Bart Stupak’s Demand: What It Would Mean

Democrats for Life is claiming that it now has the votes of 43 House Democrats against the House health care reform bill, unless it adopts the provisions it seeks barring the use of federal funds for abortion.

“[A]t last count, we have … commitments from about 43 members who said they would support Stupak and basically bring down the health care bill unless his amendment is offered,” DFL executive director Kristen Day told the conservative site

Day claimed that Stupak’s language would “apply the Hyde Amendment” to health care [barring the use of federal funds to pay for abortions], though that has already been done through the Capps Amendment, which Stupak has called a “phony compromise.” Lois Capps, a California Democrat and author of the eponymous amendment, has already laid out exactly how her amendment incorporates Hyde.

Capps explains:

[U]nder my amendment no federal funds may be used to pay for abortions that are not allowed by current law (the Hyde Amendment, which makes exceptions in the case of rape, incest, or to protect the life of the woman). The only funds that may be used to pay for other abortion services are from private funds generated by the policyholders’ premiums, whether the policyholder is covered by a private plan or the public option.

My amendment ensures that no doctor or hospital or even insurance plan can be required to participate in providing or covering abortion services. In fact, my amendment goes beyond current law in this regard. Currently, existing statute known as the “Weldon Amendment” prohibits the government from discriminating against health providers and insurance companies who refuse to perform or pay for abortions. My amendment extends that to ensure that no private insurance plan operating in the Exchange may discriminate against health providers who refuse to perform abortions.

My amendment also ensures that in each region of the country, there is at least one plan in the Health Exchange that offers abortions services but also one plan in the Health Exchange that does not offer abortion services. This actually gives consumers who object to participating in a plan that covers abortion and are getting coverage through the Exchange a choice of insurance coverage greater than what most Americans have in the current employer-based health insurance market. Today, nearly 90 percent of employer-sponsored private health insurance plans cover abortion services.

So what do Stupak et al. want? As Lois Uttley, co-founder of Raising Women’s Voices for the Health Care We Need, highlighted on Democracy Now yesterday:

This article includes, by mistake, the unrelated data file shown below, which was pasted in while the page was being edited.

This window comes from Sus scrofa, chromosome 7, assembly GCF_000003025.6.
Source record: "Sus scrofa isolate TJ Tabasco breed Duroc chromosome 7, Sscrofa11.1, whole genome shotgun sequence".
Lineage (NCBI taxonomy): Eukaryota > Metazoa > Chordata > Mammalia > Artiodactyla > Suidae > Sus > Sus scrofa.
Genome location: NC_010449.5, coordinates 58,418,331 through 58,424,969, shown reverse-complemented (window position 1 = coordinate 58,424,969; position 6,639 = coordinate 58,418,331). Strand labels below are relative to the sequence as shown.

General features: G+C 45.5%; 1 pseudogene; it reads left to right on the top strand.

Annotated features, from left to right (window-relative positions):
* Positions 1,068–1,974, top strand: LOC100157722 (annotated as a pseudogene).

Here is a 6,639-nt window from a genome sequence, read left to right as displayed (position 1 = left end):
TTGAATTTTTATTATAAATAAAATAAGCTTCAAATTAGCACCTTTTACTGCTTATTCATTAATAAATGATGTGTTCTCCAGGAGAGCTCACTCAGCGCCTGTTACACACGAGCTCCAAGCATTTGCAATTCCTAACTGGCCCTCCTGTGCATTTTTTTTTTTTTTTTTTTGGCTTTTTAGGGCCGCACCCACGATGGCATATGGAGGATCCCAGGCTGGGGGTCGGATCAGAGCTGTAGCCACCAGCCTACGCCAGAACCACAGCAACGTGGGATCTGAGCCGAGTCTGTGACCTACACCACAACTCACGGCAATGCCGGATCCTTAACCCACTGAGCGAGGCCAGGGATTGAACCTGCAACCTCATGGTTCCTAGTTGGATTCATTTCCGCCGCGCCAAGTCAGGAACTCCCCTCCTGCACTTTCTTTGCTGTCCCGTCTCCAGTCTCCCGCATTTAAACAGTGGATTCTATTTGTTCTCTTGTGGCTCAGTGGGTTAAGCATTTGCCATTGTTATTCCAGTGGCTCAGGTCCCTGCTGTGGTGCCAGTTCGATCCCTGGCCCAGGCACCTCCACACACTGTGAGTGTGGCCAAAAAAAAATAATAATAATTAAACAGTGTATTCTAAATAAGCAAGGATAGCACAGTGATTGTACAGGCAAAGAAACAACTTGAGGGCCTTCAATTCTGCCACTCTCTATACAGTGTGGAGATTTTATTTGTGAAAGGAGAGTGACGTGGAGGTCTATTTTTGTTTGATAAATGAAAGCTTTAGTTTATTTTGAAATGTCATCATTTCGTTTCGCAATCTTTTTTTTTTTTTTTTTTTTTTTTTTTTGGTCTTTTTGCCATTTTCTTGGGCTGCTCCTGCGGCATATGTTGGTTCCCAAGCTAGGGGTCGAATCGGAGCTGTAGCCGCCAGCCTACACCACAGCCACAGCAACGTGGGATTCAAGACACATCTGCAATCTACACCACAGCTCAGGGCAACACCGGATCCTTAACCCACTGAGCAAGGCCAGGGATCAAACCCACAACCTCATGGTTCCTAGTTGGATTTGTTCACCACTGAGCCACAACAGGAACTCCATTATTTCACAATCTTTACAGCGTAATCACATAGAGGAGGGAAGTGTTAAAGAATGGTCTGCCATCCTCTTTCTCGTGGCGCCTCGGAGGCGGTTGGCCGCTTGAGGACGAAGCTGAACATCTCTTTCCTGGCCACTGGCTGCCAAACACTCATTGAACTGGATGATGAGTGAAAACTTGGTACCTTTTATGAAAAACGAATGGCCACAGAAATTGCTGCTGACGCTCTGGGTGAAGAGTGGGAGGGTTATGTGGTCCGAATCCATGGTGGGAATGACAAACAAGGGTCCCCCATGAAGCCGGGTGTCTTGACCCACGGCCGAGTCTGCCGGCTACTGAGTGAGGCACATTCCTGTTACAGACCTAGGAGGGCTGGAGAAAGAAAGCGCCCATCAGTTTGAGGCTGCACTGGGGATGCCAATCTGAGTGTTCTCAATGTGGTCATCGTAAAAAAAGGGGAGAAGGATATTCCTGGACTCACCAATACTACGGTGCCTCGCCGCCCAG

But what he’s [President Obama’s] reflecting is a compromise that’s been agreed upon on Capitol Hill that the existing policies, the status quo on federal funding of abortion, would be maintained in this legislation. So, women who are on Medicaid, no federal funding would go towards abortion services for those women. There are some states, like New York, where state money is used to—and that would continue under this bill. What it would allow is women who buy private insurance policies through that exchange would be able to buy policies with abortion coverage in them.

And here’s the key issue that’s being debated right now in the House, and it’s a huge issue, is what if you’re a woman buying an insurance policy, a private policy in the exchange, and you need a public subsidy to afford it? Could you use that public money? The answer is no. The funds would have to be segregated. So the public subsidy would go in one pot, your private premium dollars would go in another pot, and only the private premium dollars could pay for the abortion coverage. Some anti-choice folks in the House, especially Representative Bart Stupak from Michigan, are trying to make this even worse—and Orrin Hatch in the Senate. They want to make abortion coverage into a rider that you would have to buy separately. Now, I would ask you, how many women would buy an abortion rider when they’re often used for unplanned pregnancies? Unplanned is the whole idea. So we think that would be a terrible step back, and we urge Speaker Pelosi to hold firm against any attempts to further erode abortion rights.

UPDATE: David Dayen at FireDogLake has questions about whether Stupak actually has the votes to bring down the reform bill.

UPDATE 2: Dana Goldstein at The Daily Beast explains how the House bill is more pro-life than pro-choice.

UPDATE 3: At TAPPED, Suzy Khimm reports that Stupak would only hold up the bill if his amendment wasn’t brought to the floor, but not if his amendment were brought to the floor and lost — much to the chagrin of conservatives. All still in flux.